Yes, that is what the NHL standings look like at this time of year -- and if you could tell me what they would look like in early April, 2010, well, I'd buy you a ticket to Las Vegas.
The point is, does anyone know how the race for the second season will play out? We could assume a few of the "favorites" are almost a lock to make the playoffs, but then we also could go back to last season and look at how the eventual Stanley Cup champions were in danger of missing the playoffs with six weeks to go in the regular season.
Questions remain even today for some of the so-called favorites. Can the Pittsburgh Penguins repeat while wearing a bull's-eye on their back every night? Can the Detroit Red Wings find enough scoring after losing players that combined for more than 80 goals? And can their defense and goaltending hold up through the season?
The Philadelphia Flyers look very good on paper, but one big question remains: Can their goaltending carry them deep into the playoffs? Meanwhile, the Calgary Flames bolstered their defense with the addition of Jay Bouwmeester, but their offense remains a question mark.
Can the Chicago Blackhawks learn from their playoff run of last season? Will their goaltending be good enough to make them one of the favorites for the Stanley Cup? How about clubs like the L.A. Kings and Florida Panthers, good young teams who many predict will be in the playoff picture? My question is, do they know how to win on a nightly basis?
So many questions, and yet, no answers -- as of now.
Teams like the Tampa Bay Lightning and Dallas Stars want to put the previous season behind them and feel a quick start in 2009-10 will do just that. Can it happen? Sure. Will it happen? That's something we will find out soon enough.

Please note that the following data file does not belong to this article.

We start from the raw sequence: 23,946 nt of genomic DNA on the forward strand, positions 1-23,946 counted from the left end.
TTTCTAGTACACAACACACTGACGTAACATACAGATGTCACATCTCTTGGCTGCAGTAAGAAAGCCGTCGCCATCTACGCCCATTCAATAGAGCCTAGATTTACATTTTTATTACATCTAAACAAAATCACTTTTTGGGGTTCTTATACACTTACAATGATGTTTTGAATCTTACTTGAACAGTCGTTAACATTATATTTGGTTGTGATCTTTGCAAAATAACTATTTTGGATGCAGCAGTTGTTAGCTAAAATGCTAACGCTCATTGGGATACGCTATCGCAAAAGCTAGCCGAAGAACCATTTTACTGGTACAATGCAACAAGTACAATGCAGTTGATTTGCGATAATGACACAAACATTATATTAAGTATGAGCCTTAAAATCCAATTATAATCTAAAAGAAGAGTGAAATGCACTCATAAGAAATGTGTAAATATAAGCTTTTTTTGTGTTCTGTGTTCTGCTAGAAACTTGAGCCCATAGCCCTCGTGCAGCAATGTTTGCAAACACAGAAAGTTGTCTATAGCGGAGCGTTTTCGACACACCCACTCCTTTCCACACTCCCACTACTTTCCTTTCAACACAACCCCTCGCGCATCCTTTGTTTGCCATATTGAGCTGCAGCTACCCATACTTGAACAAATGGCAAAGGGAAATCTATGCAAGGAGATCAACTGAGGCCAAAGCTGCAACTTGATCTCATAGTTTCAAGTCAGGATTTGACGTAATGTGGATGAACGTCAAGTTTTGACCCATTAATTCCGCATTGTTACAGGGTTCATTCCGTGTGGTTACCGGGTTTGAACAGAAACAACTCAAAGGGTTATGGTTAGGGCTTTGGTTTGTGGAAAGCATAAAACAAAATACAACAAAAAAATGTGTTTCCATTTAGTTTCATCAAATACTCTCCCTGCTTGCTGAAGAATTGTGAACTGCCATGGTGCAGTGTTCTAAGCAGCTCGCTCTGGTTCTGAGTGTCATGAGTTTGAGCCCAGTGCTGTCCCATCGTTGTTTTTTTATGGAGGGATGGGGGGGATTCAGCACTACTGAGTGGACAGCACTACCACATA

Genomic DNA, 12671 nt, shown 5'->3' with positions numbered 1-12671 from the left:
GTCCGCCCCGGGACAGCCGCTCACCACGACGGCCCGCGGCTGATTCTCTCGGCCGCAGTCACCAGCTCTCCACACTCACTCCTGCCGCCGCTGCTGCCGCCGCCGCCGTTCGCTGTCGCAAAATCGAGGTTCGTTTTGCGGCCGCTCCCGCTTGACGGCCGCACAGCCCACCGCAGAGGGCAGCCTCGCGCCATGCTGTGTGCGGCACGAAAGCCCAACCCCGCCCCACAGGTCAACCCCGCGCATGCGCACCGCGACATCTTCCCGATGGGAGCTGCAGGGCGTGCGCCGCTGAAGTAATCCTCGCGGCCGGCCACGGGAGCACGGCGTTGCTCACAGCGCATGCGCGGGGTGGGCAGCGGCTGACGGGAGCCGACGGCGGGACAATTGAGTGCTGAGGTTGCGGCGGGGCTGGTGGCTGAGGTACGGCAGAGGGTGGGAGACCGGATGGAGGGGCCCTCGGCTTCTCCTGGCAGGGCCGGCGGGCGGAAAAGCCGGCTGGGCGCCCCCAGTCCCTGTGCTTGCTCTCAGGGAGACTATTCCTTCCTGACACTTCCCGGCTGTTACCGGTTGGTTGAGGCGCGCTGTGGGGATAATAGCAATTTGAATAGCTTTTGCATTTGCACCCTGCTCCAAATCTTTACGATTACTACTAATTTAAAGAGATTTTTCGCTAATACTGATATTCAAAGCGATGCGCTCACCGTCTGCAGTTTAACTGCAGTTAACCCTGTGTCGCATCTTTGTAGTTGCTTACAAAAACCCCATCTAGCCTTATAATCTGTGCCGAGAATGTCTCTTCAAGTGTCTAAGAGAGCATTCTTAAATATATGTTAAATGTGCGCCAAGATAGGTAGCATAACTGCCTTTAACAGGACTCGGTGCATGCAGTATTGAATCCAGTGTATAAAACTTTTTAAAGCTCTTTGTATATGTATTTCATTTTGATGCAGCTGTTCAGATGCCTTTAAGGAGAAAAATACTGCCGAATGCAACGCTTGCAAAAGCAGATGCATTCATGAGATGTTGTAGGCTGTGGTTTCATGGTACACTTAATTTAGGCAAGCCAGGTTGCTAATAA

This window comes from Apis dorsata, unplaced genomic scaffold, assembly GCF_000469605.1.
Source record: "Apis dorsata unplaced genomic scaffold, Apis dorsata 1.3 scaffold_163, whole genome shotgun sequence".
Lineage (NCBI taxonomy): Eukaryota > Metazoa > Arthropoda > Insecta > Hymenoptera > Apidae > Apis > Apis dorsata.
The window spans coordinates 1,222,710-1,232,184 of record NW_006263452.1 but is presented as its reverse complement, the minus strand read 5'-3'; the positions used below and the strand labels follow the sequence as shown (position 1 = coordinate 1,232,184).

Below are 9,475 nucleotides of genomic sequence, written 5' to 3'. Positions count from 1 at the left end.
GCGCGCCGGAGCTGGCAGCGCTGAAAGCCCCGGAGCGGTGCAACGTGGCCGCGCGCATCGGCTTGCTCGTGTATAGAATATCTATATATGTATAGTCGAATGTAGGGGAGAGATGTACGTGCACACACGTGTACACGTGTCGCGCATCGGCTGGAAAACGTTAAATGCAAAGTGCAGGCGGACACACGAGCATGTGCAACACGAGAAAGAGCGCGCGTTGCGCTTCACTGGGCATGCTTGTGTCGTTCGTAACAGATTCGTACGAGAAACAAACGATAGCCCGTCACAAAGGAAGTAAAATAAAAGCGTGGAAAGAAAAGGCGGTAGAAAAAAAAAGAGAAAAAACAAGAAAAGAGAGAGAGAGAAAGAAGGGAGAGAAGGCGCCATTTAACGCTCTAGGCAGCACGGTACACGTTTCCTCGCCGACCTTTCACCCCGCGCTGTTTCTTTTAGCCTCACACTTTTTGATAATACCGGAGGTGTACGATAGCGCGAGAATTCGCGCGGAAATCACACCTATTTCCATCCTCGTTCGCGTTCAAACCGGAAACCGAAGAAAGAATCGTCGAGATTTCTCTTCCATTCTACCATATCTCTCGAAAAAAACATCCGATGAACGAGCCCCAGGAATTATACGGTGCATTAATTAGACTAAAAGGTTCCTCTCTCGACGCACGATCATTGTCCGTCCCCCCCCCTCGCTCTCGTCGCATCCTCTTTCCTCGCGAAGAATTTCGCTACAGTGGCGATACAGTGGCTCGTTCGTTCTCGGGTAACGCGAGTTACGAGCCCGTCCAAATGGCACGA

We have solid teams like the Boston Bruins and Vancouver Canucks -- teams that felt they should have extended their playoff runs last season and are intent on making that happen this season. But the question remains: Will they do so? Or perhaps they could experience a move in the opposite direction? Always questions, but no answers right now.
I am sure you have questions about your team and the opposition in your division. Can your team advance in the standings? Or will your team, a division winner last season, be able to maintain its status, or even build on it? Will they take a step back? That's a question no one wants to be answered with a yes, but it will happen, with the only question being to which team.
Even though the two teams many predicted would end up in the Stanley Cup Final did just that last season, I believe that is not the way a normal NHL season shakes out. If recent history is the norm, we can expect the unexpected to happen again this season, which gives hope to every NHL team.
You may say I am nuts -- how can some of the teams that many are predicting to be bottom dwellers have a chance to make the playoffs? My response is, you never know what will happen once the puck drops in early October. Until the games are played on the ice, we have no idea what teams should be considered favorites and what teams will be looked at as "struggling to make the playoffs."
Anything can happen. I have witnessed teams that have come out of nowhere to, as they say, "shock the world." Will this be one of those seasons, a season that seems to have greatness written all over it? My suggestion is keep watching, the games are about to begin.
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